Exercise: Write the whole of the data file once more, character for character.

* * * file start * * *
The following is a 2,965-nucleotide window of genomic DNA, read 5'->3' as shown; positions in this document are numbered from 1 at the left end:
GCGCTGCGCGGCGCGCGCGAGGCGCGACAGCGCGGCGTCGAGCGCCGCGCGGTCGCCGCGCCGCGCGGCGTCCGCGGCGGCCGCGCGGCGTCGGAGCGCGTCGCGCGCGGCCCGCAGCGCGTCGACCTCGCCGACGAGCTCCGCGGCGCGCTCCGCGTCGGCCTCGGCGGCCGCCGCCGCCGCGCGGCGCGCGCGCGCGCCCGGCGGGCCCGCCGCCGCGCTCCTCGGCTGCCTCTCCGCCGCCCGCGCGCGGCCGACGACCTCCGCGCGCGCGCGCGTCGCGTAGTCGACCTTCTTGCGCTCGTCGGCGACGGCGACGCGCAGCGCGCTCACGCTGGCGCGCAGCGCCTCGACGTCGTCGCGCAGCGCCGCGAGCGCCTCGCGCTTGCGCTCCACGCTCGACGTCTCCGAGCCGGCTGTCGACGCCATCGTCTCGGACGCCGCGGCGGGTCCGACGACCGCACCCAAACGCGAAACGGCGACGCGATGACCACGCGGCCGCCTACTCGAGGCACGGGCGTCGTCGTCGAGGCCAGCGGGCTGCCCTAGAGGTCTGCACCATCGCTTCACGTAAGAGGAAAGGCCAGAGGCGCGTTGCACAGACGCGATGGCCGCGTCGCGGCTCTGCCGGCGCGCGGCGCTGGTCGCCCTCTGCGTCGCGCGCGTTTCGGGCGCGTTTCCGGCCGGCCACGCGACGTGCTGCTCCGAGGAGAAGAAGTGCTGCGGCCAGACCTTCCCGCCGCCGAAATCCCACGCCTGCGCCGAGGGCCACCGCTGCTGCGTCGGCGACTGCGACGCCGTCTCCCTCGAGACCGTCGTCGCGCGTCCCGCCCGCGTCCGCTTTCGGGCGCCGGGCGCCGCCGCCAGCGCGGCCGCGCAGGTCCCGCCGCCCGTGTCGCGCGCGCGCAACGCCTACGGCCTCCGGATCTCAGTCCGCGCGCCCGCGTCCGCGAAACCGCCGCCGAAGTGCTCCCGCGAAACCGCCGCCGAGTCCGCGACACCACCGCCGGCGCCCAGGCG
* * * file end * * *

The following is a 2,965-nucleotide window of genomic DNA, read 5'->3' as shown; positions in this document are numbered from 1 at the left end:
GCGCTGCGCGGCGCGCGCGAGGCGCGACAGCGCGGCGTCGAGCGCCGCGCGGTCGCCGCGCCGCGCGGCGTCCGCGGCGGCCGCGCGGCGTCGGAGCGCGTCGCGCGCGGCCCGCAGCGCGTCGACCTCGCCGACGAGCTCCGCGGCGCGCTCCGCGTCGGCCTCGGCGGCCGCCGCCGCCGCGCGGCGCGCGCGCGCGCCCGGCGGGCCCGCCGCCGCGCTCCTCGGCTGCCTCTCCGCCGCCCGCGCGCGGCCGACGACCTCCGCGCGCGCGCGCGTCGCGTAGTCGACCTTCTTGCGCTCGTCGGCGACGGCGACGCGCAGCGCGCTCACGCTGGCGCGCAGCGCCTCGACGTCGTCGCGCAGCGCCGCGAGCGCCTCGCGCTTGCGCTCCACGCTCGACGTCTCCGAGCCGGCTGTCGACGCCATCGTCTCGGACGCCGCGGCGGGTCCGACGACCGCACCCAAACGCGAAACGGCGACGCGATGACCACGCGGCCGCCTACTCGAGGCACGGGCGTCGTCGTCGAGGCCAGCGGGCTGCCCTAGAGGTCTGCACCATCGCTTCACGTAAGAGGAAAGGCCAGAGGCGCGTTGCACAGACGCGATGGCCGCGTCGCGGCTCTGCCGGCGCGCGGCGCTGGTCGCCCTCTGCGTCGCGCGCGTTTCGGGCGCGTTTCCGGCCGGCCACGCGACGTGCTGCTCCGAGGAGAAGAAGTGCTGCGGCCAGACCTTCCCGCCGCCGAAATCCCACGCCTGCGCCGAGGGCCACCGCTGCTGCGTCGGCGACTGCGACGCCGTCTCCCTCGAGACCGTCGTCGCGCGTCCCGCCCGCGTCCGCTTTCGGGCGCCGGGCGCCGCCGCCAGCGCGGCCGCGCAGGTCCCGCCGCCCGTGTCGCGCGCGCGCAACGCCTACGGCCTCCGGATCTCAGTCCGCGCGCCCGCGTCCGCGAAACCGCCGCCGAAGTGCTCCCGCGAAACCGCCGCCGAGTCCGCGACACCACCGCCGGCGCCCAGGCG